SHSU Study Reveals Texas Ballot Order Not Randomized As Required
Feb. 24, 2016
SHSU Media Contact: Jennifer Gauntt
In this year’s hotly contested presidential primaries, only a small percentage of votes has determined which candidate has won and received that state’s delegates for the parties’ nominations.
But preliminary findings from a study by Sam Houston State University associate professor of economics Darren Grant have revealed that in Texas, not only does the order of candidates’ names on the ballot affect how many votes each candidate receives, but the order of the names on that ballot may not be as random as it’s supposed to be.
In his study “The Ballot Order Effect Is Huge: Evidence from Texas,” Grant conducted a statistical analysis of the 24 statewide primary and runoff elections held in 2014. It found in that in several key races, the order of the names on the ballot were not always determined in the way they are supposed to be.
“What I found was that ballot order is, in fact, not always randomly determined in Texas,” he said.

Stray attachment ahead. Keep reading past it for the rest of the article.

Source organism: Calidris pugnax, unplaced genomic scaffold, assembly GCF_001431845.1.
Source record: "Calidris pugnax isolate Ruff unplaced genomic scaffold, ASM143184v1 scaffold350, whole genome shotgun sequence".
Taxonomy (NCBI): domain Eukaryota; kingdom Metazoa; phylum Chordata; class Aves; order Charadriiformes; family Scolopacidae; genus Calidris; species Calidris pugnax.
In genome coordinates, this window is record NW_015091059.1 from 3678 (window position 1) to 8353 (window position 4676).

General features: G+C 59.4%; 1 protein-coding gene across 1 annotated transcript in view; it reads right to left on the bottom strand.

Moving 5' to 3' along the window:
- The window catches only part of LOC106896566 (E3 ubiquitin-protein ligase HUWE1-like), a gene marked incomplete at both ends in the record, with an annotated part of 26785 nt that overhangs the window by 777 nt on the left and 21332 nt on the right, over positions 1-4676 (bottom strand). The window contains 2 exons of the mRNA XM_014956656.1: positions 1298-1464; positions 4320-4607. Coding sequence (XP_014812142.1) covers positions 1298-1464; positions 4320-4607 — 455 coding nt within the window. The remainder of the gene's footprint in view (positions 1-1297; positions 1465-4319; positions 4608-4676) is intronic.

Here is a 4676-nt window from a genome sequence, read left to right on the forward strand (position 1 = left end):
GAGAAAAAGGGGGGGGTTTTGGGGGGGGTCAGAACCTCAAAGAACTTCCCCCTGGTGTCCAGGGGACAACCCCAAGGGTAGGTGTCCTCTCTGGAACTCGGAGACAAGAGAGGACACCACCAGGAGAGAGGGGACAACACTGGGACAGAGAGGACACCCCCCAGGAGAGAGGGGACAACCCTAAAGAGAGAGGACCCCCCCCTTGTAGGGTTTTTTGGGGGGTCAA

These exceptions are most likely to occur in high-profile contests such as those for governor or U.S. senator.
In the Democratic primary runoff for U.S. senator, for example, candidate David Alameel was listed first nearly three-quarters of the time, compared to one-quarter for his opponent Kesha Rogers.
“Because Texas has so many counties, this is very unlikely to happen by chance,” Grant said.
Being listed first on the ballot can make a difference, according to Grant.
“The effect seems to be larger in Texas than in other states, and I suspect it has to do with the local nature of Texas primaries, which have many local races that attract friends and family to the polls,” he said, adding that Texans elect more officials than most other states.
Looking at several 2014 primary races, the ballot order effect can be large, raising a candidate’s vote share by nearly 10 percent, according to Grant.
“These results are very relevant to the primaries coming up March 1,” Grant said, referring to tight races between both Democrat and Republican candidates, several of which have resulted in victories by less than 10 percent of the vote.
“The Ballot Order Effect Is Huge: Evidence from Texas” was funded by an SHSU Faculty Research Grant and an SHSU College of Business Administration Summer Research Grant.
It is the first large-scale study of its sort outside of California.
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